On June 18, a headline from Global News declared, “RCMP dog killed, man dead after police shooting in northern Alberta.”
The dog was killed. The man? Well, he died.
UPDATE: Alberta police watchdog investigating after RCMP dog killed, man dead following police shooting in northern Alberta https://t.co/DOBXqu1U7A
— Global Calgary (@GlobalCalgary) June 19, 2021
You have to read five paragraphs into the piece to discover the name of the man, Lionel Ernest Grey. The article was first published as “RCMP dog killed, suspect believed to be armed and dangerous on the loose in northern Alberta: RCMP,” and little thought appears to have gone into how the story was updated to include subsequent developments.
We all like dogs, I know, but a Métis man was shot and killed in a political environment in which we are more aware than ever of state violence and structural racism against Indigenous people. Let’s spare a thought for the man. The RCMP will eulogize the dog. In fact, both RCMP Alberta and RCMP Saskatchewan have shared tweets celebrating the dog’s career.
We are saddened by the unfortunate on-duty loss of Police Service Dog Jago, as a result of the incident near High Prairie on June 17th. A partner, member, and friend, Jago will be greatly missed. pic.twitter.com/Bci7uRXodB
— RCMP Alberta (@RCMPAlberta) June 19, 2021
I’m not surprised when police organizations use obfuscating language, which they frequently do in news releases about police shootings or deaths in custody. Serious incident response teams and independent investigations units across Canada use this passive language that avoids attributing any action to anyone.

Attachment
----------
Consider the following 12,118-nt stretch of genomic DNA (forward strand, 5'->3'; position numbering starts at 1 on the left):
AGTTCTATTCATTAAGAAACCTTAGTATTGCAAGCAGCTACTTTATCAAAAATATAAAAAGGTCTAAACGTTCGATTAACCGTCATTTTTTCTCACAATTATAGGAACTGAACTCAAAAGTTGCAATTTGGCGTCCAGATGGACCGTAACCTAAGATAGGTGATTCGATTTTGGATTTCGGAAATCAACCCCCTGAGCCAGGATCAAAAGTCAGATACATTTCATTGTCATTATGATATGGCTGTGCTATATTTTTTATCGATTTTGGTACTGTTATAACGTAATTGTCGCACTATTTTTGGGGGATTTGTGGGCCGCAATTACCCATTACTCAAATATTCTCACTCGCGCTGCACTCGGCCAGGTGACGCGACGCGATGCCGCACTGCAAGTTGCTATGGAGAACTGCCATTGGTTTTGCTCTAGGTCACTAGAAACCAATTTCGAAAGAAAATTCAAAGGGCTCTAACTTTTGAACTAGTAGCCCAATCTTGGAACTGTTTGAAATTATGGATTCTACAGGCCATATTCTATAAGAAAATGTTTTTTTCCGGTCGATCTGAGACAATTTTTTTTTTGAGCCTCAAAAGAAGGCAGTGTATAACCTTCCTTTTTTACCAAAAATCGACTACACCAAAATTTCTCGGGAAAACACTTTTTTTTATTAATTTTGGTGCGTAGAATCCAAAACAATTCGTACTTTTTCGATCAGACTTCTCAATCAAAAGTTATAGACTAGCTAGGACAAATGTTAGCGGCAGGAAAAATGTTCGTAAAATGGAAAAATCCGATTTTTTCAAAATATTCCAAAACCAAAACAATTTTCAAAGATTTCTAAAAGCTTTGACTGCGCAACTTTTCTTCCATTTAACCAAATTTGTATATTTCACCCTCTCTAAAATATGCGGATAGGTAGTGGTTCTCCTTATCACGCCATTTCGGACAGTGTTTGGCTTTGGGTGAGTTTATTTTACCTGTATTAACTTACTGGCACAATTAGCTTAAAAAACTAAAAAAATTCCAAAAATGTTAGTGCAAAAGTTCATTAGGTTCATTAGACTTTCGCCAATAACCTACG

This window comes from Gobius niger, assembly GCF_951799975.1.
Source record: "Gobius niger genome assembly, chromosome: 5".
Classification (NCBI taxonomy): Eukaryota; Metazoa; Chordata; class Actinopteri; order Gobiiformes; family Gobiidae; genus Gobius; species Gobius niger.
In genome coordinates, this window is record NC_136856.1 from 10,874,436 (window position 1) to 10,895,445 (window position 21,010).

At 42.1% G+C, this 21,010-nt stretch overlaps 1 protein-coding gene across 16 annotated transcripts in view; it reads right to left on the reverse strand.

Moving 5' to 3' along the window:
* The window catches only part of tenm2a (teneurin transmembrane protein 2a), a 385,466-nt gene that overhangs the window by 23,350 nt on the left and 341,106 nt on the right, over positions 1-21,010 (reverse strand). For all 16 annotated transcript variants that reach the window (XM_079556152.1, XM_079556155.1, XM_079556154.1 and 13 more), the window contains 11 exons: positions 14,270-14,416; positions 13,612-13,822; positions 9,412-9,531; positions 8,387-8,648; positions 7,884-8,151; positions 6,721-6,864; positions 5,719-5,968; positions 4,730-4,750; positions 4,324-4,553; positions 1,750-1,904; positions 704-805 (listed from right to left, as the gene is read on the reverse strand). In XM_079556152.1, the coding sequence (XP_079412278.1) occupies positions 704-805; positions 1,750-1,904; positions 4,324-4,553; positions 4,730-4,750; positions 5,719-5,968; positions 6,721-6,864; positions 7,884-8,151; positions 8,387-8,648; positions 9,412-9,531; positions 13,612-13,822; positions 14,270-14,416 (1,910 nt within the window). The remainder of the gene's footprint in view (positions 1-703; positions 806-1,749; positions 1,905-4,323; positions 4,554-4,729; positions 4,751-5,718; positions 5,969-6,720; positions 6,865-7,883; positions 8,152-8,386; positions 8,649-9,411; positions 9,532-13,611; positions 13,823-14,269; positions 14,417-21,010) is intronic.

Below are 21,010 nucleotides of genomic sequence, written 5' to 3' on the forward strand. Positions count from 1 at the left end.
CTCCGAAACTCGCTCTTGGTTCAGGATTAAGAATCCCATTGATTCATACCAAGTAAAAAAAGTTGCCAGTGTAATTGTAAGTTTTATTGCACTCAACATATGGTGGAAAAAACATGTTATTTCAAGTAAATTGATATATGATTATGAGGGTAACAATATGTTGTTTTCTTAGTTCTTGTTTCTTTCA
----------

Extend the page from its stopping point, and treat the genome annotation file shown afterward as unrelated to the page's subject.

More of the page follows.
The second paragraph of the Global report: “The Alberta Serious Incident Response Team said it had been directed to investigate an RCMP officer-involved shooting that took place Friday near High Prairie and resulted in the death of a 29-year-old man.”
Wesley Lowery, in a New York Times column last year, singled out the phrase “officer-involved shooting” as a “clunky euphemism” journalists borrow because we are terrified of being called biased. “Moral clarity, and a faithful adherence to grammar and syntax, would demand we use words that most precisely mean the thing we’re trying to communicate: ‘the police shot someone,’ ” he wrote.
There’s a reasonable argument to be made that the serious incident response teams that investigate shootings want to avoid the appearance of rendering a verdict before they investigate. I don’t buy that this is the only reason for the passive language, but when something is produced by a bunch of bureaucrats, you can bet they will avoid attributing anything to anyone. Government just loves using passive phrases. It’s endemic and unlikely to change.
But why does the media feel like they have to use the same wording? The police, or government for that matter, can institutionalize a noun-phrase, but we in the media don’t have to use it.
It is an issue that comes up far too often in journalism. Massive workloads and precarious work leave people stressed and exhausted. So you see stories where language has been lifted right out of a government press release or report.
Without conscious thought, it is easy to adapt to the language used by the people we write about. Suddenly, officers who shoot people become officers who are involved in a shooting, and service dogs die in service, but men just shuffle off the mortal coil. We have to resist this.